Liverpool’s attempts to circulate the ball also meant Spurs having to shuffle across, which tested their ability to continue to do so at speed and over the full width of the pitch.
Liverpool were organised into a 4-3-3 shape both in and out of possession, led by the prolific front three of Roberto Firmino, Sadio Mané and the returning Mo Salah
Jordan Henderson was the most advanced of Liverpool’s midfield three. He looked to make penetrative runs in behind the Tottenham defence when possession was played wide
The Reds also looked to circulate possession in front of the Spurs block, with the intention of tiring their opponents and ultimately slowing down their press
A further tactic involved the Liverpool full-backs moving deeper and Salah making runs in behind to receive longer passes beyond the opposition defence
Mauricio Pochettino’s Tottenham were also organised into a 4-3-3 shape, built on the three-strong midfield of Moussa Sissoko, Harry Winks and Dele Alli
The visitors dropped into a 4-5-1 shape out of possession. Christian Eriksen and Son Heung-min, who started either side of Harry Kane in attack, withdrew on either flank of a defensive midfield five
Spurs’ early goal contributed to them playing particularly defensively and attempting to remain compact, to limit Liverpool’s attacking potential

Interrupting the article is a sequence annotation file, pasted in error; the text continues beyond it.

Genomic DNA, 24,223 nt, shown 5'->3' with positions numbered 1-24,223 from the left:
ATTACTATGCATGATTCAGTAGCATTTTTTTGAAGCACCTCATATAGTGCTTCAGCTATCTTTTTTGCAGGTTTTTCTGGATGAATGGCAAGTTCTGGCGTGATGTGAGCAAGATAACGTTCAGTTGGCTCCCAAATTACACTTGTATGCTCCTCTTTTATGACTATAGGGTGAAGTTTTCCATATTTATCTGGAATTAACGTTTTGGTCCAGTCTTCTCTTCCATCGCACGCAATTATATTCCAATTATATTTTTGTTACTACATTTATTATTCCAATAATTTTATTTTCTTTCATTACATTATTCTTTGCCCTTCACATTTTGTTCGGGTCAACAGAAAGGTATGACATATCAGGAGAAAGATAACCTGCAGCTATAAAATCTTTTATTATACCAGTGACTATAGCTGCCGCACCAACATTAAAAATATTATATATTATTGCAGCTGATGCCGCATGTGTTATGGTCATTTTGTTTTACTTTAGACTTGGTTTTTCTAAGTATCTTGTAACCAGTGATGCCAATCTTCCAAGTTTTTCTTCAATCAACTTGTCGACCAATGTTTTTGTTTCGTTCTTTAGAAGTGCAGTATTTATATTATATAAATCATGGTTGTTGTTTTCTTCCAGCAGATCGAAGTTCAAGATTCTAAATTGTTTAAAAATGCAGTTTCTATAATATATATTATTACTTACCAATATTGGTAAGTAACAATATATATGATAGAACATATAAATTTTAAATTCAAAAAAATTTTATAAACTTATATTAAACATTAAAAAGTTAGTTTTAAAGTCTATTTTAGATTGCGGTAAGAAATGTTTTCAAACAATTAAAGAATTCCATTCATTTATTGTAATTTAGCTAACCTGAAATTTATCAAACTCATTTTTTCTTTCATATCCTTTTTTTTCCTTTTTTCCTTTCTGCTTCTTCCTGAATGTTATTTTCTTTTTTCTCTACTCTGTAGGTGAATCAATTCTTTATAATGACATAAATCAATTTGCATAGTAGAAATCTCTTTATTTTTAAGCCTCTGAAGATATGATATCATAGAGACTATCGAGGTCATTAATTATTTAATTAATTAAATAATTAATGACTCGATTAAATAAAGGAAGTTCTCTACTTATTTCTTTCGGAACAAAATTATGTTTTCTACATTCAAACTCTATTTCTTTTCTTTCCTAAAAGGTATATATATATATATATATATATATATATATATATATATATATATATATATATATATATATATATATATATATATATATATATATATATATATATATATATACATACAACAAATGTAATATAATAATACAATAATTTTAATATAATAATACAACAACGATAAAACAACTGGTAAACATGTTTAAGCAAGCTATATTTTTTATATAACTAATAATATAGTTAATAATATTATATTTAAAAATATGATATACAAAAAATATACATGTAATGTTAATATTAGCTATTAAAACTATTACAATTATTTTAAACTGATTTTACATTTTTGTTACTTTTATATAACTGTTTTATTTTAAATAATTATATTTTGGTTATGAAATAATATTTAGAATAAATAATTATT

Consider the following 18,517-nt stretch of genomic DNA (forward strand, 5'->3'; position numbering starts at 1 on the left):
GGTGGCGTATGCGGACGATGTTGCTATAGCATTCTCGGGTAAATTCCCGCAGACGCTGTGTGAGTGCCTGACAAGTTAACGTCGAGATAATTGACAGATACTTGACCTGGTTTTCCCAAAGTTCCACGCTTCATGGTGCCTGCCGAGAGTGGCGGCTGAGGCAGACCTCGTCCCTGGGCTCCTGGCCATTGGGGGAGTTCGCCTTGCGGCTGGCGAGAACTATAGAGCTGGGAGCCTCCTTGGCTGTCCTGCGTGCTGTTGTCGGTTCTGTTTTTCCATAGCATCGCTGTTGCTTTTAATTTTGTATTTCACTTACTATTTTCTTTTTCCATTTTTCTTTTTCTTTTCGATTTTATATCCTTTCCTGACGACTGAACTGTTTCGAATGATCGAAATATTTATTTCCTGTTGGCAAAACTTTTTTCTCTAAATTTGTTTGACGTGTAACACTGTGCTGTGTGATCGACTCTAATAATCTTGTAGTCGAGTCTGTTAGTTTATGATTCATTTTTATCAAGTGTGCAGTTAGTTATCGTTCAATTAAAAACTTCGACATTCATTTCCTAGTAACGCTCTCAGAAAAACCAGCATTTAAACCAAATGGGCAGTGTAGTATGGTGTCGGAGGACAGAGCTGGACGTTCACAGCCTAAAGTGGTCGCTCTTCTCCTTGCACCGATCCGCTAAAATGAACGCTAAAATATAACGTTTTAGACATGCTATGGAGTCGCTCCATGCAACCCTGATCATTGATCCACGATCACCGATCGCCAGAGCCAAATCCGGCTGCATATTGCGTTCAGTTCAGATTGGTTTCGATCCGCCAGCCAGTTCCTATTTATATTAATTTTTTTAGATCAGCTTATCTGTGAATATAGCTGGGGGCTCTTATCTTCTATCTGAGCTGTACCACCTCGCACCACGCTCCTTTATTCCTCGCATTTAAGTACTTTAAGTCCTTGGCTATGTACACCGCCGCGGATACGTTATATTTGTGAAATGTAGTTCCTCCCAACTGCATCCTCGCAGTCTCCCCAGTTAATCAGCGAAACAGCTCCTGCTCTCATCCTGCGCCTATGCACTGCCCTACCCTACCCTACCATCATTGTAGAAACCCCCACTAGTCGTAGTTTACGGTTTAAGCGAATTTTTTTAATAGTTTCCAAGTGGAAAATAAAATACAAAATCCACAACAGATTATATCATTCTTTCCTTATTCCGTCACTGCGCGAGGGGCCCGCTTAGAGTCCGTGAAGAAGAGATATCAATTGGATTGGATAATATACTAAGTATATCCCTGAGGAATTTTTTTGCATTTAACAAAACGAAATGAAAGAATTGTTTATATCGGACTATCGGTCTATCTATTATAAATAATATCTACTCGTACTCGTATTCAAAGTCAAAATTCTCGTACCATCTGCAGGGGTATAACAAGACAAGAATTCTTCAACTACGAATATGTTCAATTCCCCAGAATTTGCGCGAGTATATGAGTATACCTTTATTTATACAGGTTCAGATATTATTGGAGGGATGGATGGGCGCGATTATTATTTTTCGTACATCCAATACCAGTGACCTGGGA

Winks was instructed to nullify the threat posed by Firmino when the Brazilian withdrew into midfield; he was wary of remaining close to his teammates, but swiftly moved to Firmino when the Brazilian had possession
Mauricio Pochettino’s Tottenham operated in a 4-3-3 shape built on the three-strong midfield of Moussa Sissoko, Dele Alli and Harry Winks. They looked to attack in transitional moments, largely playing directly from goalkeeper Paulo Gazzaniga to Harry Kane, with Christian Eriksen and Son Heung-min looking to run beyond the striker from wider starting positions.
That they were positioned so deeply often undermined those attacks, however, because it took too long for those in deeper territory to offer support in the final third. They had a greater share of the ball after Liverpool’s equalising and winning goals, but the hosts’ intensity when they were chasing it meant that Spurs struggled to control it as they would have liked. That they adopted more advanced positions after conceding also made them more vulnerable during transitions, which contributed to them conceding the penalty from which Liverpool secured all three points.
The dominance of possession of Jürgen Klopp’s team meant that they rarely had to defend from their 4-3-3 structure. When they did, they pressed Spurs in advanced territory, and if the ball was central Roberto Firmino adopted a position between Moussa Sissoko and Harry Winks to protect against overloads in midfield.
If they succeeded in forcing possession back to Gazzaniga, the wide attacker would press and screen passes back into central defence, inviting Spurs to instead play long. Fabinho was also particularly influential; his positioning restricted Kane and Alli from receiving to feet, while his awareness nullified potential counter-attacks and led to swift regains when possession was lost.
The Reds also advanced with numbers into the final third. Their press was most commonly evaded with direct passes forward, but a combination of Virgil van Dijk, Dejan Lovren and Fabinho defended these comfortably for much of the match.